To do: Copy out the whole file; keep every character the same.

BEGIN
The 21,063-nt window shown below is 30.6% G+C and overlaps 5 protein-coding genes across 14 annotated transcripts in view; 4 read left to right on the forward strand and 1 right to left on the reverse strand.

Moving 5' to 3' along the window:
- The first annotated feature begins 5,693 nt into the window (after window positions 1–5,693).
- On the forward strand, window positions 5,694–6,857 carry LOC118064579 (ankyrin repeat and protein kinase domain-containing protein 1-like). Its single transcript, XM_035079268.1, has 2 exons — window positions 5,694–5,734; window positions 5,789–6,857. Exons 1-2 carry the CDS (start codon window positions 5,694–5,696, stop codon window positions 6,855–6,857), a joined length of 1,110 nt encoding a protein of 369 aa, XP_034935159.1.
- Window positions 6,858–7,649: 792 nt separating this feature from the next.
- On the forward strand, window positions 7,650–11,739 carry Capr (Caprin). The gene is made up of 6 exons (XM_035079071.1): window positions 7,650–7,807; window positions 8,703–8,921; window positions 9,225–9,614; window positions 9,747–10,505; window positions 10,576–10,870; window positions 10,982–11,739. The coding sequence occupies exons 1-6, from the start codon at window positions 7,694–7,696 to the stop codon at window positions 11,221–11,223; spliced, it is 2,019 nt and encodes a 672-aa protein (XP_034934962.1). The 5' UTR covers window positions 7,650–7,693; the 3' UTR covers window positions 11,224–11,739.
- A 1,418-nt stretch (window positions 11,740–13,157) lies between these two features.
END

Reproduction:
The 21,063-nt window shown below is 30.6% G+C and overlaps 5 protein-coding genes across 14 annotated transcripts in view; 4 read left to right on the forward strand and 1 right to left on the reverse strand.

Moving 5' to 3' along the window:
- The first annotated feature begins 5,693 nt into the window (after window positions 1–5,693).
- On the forward strand, window positions 5,694–6,857 carry LOC118064579 (ankyrin repeat and protein kinase domain-containing protein 1-like). Its single transcript, XM_035079268.1, has 2 exons — window positions 5,694–5,734; window positions 5,789–6,857. Exons 1-2 carry the CDS (start codon window positions 5,694–5,696, stop codon window positions 6,855–6,857), a joined length of 1,110 nt encoding a protein of 369 aa, XP_034935159.1.
- Window positions 6,858–7,649: 792 nt separating this feature from the next.
- On the forward strand, window positions 7,650–11,739 carry Capr (Caprin). The gene is made up of 6 exons (XM_035079071.1): window positions 7,650–7,807; window positions 8,703–8,921; window positions 9,225–9,614; window positions 9,747–10,505; window positions 10,576–10,870; window positions 10,982–11,739. The coding sequence occupies exons 1-6, from the start codon at window positions 7,694–7,696 to the stop codon at window positions 11,221–11,223; spliced, it is 2,019 nt and encodes a 672-aa protein (XP_034934962.1). The 5' UTR covers window positions 7,650–7,693; the 3' UTR covers window positions 11,224–11,739.
- A 1,418-nt stretch (window positions 11,740–13,157) lies between these two features.